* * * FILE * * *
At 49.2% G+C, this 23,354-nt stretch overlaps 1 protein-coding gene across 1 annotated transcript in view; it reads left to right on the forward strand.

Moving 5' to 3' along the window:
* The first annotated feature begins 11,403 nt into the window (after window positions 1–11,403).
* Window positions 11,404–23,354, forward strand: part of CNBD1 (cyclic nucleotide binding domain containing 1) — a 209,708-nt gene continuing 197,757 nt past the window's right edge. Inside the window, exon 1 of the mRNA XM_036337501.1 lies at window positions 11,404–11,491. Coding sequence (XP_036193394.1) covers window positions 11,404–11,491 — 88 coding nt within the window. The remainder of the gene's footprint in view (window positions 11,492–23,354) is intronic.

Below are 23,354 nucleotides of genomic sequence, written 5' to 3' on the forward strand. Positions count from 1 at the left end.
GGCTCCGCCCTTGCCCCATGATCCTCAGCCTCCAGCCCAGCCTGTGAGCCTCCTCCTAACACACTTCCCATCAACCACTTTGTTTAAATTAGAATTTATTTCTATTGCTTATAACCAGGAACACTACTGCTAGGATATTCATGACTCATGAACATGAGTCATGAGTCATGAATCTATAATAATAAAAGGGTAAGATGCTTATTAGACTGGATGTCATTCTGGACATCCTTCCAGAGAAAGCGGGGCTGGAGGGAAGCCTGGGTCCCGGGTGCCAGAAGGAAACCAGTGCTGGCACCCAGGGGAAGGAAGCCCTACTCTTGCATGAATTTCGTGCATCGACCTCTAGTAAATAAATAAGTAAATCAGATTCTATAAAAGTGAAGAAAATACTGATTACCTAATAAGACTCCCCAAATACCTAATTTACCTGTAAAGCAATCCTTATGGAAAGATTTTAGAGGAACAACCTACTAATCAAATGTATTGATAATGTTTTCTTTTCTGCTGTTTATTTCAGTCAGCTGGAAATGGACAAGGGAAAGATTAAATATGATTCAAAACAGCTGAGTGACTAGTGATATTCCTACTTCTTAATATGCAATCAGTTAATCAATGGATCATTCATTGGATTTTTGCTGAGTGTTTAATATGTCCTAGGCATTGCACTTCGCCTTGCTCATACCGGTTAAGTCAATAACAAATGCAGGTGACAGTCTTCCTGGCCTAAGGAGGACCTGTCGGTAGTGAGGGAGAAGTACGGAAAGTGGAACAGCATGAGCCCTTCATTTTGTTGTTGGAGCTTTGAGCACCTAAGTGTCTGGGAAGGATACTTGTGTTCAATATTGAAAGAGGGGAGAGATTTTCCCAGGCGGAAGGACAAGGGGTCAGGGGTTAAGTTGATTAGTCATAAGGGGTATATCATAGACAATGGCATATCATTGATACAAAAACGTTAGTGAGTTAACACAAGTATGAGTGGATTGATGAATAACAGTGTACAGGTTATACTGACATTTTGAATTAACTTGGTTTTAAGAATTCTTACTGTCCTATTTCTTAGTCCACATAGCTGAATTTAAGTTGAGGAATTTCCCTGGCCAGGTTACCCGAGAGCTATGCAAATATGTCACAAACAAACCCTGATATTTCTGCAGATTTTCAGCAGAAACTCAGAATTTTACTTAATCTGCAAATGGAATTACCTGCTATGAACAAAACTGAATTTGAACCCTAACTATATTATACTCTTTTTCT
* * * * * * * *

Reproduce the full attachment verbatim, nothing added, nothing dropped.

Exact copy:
At 49.2% G+C, this 23,354-nt stretch overlaps 1 protein-coding gene across 1 annotated transcript in view; it reads left to right on the forward strand.

Moving 5' to 3' along the window:
* The first annotated feature begins 11,403 nt into the window (after window positions 1–11,403).
* Window positions 11,404–23,354, forward strand: part of CNBD1 (cyclic nucleotide binding domain containing 1) — a 209,708-nt gene continuing 197,757 nt past the window's right edge. Inside the window, exon 1 of the mRNA XM_036337501.1 lies at window positions 11,404–11,491. Coding sequence (XP_036193394.1) covers window positions 11,404–11,491 — 88 coding nt within the window. The remainder of the gene's footprint in view (window positions 11,492–23,354) is intronic.

Below are 23,354 nucleotides of genomic sequence, written 5' to 3' on the forward strand. Positions count from 1 at the left end.
GGCTCCGCCCTTGCCCCATGATCCTCAGCCTCCAGCCCAGCCTGTGAGCCTCCTCCTAACACACTTCCCATCAACCACTTTGTTTAAATTAGAATTTATTTCTATTGCTTATAACCAGGAACACTACTGCTAGGATATTCATGACTCATGAACATGAGTCATGAGTCATGAATCTATAATAATAAAAGGGTAAGATGCTTATTAGACTGGATGTCATTCTGGACATCCTTCCAGAGAAAGCGGGGCTGGAGGGAAGCCTGGGTCCCGGGTGCCAGAAGGAAACCAGTGCTGGCACCCAGGGGAAGGAAGCCCTACTCTTGCATGAATTTCGTGCATCGACCTCTAGTAAATAAATAAGTAAATCAGATTCTATAAAAGTGAAGAAAATACTGATTACCTAATAAGACTCCCCAAATACCTAATTTACCTGTAAAGCAATCCTTATGGAAAGATTTTAGAGGAACAACCTACTAATCAAATGTATTGATAATGTTTTCTTTTCTGCTGTTTATTTCAGTCAGCTGGAAATGGACAAGGGAAAGATTAAATATGATTCAAAACAGCTGAGTGACTAGTGATATTCCTACTTCTTAATATGCAATCAGTTAATCAATGGATCATTCATTGGATTTTTGCTGAGTGTTTAATATGTCCTAGGCATTGCACTTCGCCTTGCTCATACCGGTTAAGTCAATAACAAATGCAGGTGACAGTCTTCCTGGCCTAAGGAGGACCTGTCGGTAGTGAGGGAGAAGTACGGAAAGTGGAACAGCATGAGCCCTTCATTTTGTTGTTGGAGCTTTGAGCACCTAAGTGTCTGGGAAGGATACTTGTGTTCAATATTGAAAGAGGGGAGAGATTTTCCCAGGCGGAAGGACAAGGGGTCAGGGGTTAAGTTGATTAGTCATAAGGGGTATATCATAGACAATGGCATATCATTGATACAAAAACGTTAGTGAGTTAACACAAGTATGAGTGGATTGATGAATAACAGTGTACAGGTTATACTGACATTTTGAATTAACTTGGTTTTAAGAATTCTTACTGTCCTATTTCTTAGTCCACATAGCTGAATTTAAGTTGAGGAATTTCCCTGGCCAGGTTACCCGAGAGCTATGCAAATATGTCACAAACAAACCCTGATATTTCTGCAGATTTTCAGCAGAAACTCAGAATTTTACTTAATCTGCAAATGGAATTACCTGCTATGAACAAAACTGAATTTGAACCCTAACTATATTATACTCTTTTTCT